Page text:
Three and a half thousand miles from Morningside Heights, Columbia professors are on the front lines of the international discussion about climate change policy.
Over two dozen Columbia graduate students and professors will attend the 2015 United Nations Climate Change Conference in Paris, which started this Monday and will last until Dec. 11. At the conference—known as COP21—world leaders from almost every nation will gather and attempt to come to a binding agreement to reduce carbon emissions.
There, many Columbia faculty members will share their thoughts and research on climate change and proposed policies to address it, in the hopes of achieving a transnational agreement that will keep global warming less than 2 degrees Celsius above pre-industrial levels.
Michael Gerrard, the head of the Sabin Center for Climate Change Law, said that Columbia research and work may help shape the outcome of the conference. In particular, he said that Columbia has the only "fleshed out" proposal regarding a facility to accommodate migration caused by climate change.
Similarly, Gerrard and other Columbia faculty have worked with the Legal Response Initiative, which helps advise developing nations on the legal aspects of potential agreements.
"The Sabin Center has become the North American hub," Gerrard said. "It's pro bono assistance to the least developed countries."
Other faculty, including outgoing head of the Earth Institute Jeffrey Sachs, will also be at the conference to work with and present their ideas to diplomats and world leaders.
Many of these faculty have expressed a cautious optimism toward COP21. While they believe that the nations will reach an agreement, they are skeptical about the results of such an agreement.
For John Mutter, a geophysicist in the department of earth and environmental sciences and the department of international and public affairs, there many promising signs that COP21 is not its predecessor, the Copenhagen Climate Summit. COP15 was widely condemned for its lack of legally binding language and its failure to secure unanimous agreement.
Mutter believes that one of the key differences between COP21 and COP15 is cultural, emphasized by Pope Francis' encyclical letter on climate change.
"I think the fact that Pope Francis has said the things he has is pretty significant," Mutter said. "I think a lot of people will pay attention to that, and they'll think they're somehow duty-bound to do something."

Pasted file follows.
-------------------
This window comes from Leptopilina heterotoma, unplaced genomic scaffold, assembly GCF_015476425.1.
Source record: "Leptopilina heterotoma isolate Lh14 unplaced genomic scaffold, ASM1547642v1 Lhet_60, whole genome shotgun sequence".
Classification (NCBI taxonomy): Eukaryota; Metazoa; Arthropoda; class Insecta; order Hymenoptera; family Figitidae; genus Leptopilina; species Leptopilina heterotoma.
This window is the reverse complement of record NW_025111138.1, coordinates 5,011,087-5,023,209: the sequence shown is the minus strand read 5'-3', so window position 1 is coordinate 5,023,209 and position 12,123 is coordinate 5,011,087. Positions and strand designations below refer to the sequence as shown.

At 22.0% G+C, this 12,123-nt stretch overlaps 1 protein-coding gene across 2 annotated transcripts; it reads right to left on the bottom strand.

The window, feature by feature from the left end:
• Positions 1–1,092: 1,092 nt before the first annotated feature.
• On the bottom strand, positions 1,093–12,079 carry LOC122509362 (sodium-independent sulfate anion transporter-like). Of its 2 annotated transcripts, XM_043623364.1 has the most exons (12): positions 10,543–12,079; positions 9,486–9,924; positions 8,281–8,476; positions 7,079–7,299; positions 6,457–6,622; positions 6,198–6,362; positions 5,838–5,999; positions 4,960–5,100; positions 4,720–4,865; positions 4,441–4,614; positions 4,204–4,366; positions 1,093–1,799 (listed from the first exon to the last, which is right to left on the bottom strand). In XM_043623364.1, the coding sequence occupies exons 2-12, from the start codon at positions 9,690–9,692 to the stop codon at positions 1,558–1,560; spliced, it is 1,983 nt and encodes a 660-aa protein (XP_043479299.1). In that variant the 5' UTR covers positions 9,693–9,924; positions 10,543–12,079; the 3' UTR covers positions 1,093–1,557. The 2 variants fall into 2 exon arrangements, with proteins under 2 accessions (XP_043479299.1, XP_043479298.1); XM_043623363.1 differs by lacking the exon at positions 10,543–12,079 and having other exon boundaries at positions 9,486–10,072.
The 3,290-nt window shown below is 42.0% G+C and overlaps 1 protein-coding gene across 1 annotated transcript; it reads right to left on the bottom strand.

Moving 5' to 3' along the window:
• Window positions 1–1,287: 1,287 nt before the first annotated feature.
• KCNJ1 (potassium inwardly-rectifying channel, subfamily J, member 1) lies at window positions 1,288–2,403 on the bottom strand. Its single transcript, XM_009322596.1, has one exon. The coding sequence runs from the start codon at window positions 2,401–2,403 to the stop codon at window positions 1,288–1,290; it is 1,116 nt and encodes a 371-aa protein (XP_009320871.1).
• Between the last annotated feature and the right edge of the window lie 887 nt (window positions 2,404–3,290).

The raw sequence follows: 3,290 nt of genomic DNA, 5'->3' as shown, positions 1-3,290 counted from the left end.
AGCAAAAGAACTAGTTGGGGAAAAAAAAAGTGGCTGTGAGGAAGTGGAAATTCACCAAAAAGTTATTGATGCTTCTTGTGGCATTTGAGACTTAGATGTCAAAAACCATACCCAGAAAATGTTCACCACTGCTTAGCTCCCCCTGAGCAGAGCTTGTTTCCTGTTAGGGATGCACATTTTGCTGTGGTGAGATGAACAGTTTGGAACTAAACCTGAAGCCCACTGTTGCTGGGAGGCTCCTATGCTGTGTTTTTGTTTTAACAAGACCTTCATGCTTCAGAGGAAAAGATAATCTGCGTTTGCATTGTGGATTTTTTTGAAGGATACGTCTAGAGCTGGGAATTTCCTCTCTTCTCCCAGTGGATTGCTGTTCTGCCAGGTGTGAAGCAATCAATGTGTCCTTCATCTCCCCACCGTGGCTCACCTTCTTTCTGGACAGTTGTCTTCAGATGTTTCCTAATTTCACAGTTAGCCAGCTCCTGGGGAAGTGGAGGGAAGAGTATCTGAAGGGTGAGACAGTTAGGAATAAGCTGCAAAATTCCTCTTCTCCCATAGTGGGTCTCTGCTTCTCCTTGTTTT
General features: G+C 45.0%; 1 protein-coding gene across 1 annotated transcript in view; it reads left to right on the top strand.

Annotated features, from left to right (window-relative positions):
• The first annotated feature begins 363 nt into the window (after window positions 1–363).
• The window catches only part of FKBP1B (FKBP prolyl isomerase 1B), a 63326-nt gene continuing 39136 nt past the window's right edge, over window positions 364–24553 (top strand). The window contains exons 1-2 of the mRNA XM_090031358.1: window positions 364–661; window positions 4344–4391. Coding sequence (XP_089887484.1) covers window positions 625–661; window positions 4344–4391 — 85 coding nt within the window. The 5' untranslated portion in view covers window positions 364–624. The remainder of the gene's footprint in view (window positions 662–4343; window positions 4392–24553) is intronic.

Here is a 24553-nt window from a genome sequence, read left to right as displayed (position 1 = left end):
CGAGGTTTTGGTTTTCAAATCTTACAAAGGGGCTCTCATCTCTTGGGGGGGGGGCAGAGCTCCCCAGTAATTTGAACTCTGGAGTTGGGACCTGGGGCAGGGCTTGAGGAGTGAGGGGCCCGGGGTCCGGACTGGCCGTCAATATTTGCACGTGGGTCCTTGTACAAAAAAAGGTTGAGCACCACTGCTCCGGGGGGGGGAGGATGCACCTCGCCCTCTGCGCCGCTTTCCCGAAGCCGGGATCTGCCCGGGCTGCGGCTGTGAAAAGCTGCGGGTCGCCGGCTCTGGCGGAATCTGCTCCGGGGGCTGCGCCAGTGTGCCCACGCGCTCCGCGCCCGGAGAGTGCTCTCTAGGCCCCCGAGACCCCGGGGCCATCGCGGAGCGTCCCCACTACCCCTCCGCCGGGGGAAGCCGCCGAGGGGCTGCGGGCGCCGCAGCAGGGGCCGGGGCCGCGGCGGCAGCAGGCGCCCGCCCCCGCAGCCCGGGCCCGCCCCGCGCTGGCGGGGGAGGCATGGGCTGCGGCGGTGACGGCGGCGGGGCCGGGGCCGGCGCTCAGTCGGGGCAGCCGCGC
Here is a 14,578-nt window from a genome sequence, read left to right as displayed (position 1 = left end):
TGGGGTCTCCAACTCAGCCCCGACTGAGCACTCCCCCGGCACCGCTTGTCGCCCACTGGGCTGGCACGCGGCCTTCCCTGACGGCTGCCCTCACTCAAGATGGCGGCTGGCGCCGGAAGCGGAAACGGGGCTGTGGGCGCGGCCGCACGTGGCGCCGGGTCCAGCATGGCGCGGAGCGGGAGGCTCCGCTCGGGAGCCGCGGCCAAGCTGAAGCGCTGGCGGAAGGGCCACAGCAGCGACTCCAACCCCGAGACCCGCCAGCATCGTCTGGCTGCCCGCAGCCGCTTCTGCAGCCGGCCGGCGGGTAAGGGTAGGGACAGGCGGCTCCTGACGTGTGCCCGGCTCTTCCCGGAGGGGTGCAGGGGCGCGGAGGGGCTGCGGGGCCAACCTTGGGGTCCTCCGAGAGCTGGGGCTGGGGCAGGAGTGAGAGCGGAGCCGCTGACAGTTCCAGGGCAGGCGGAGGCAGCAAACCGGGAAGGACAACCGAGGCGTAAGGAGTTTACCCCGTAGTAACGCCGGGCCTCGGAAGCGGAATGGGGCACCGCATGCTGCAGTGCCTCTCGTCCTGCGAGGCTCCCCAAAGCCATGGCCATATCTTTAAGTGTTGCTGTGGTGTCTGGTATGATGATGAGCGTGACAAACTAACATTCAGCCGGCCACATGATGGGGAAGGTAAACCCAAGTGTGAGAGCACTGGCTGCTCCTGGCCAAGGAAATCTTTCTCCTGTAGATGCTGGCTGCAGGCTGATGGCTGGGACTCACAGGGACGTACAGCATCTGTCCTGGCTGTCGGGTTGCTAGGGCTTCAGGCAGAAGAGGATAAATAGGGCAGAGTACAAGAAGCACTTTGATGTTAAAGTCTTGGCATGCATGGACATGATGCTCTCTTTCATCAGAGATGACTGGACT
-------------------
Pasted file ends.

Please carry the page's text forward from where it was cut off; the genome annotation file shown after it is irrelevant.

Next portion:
Other professors named additional differences, like China's changed leadership and the perception that climate change cannot be solved unilaterally, as factors that could make COP21 more successful at achieving its goals than COP15.
Although Gerrard said that he expects an agreement, he believes that the long-term, delayed nature of global warming could be daunting for reaching consensus and making progress.
"One of the devilishly difficult problems is that things that you do—even if they're very expensive—won't yield tangible results on the climate for decades to come," he said.
Other potential caveats are the legality of the agreement and how such a deal could be enforced.
"I don't think there can be anything legally binding on a multinational basis," Mutter said. "People will sign these things just because they feel like they have to, and then because there's no punishment—if you violate them, there's no incentive to comply."
Scott Barrett, a conference attendee, professor of natural resource economics, and vice dean of the School of International and Public Affairs has done research on the subject of the review process for pledges that nations make to reduce carbon emissions. In a recently submitted paper, Barrett reported the results of his model of the role of international peer pressure on a small scale.
"What this research shows is that the review process has an effect on what people say, but not what they do," Barrett said. "The idea was that peer pressure was going to cause more and more. Based on this research I've done, it won't, and it certainly won't do enough."
In spite of these qualms, Barrett doesn't believe that it's all "smoke and mirrors."
"I think there's real sincerity," he said. "There's no debate at this level about the seriousness of the problem."
Diana Lu contributed reporting.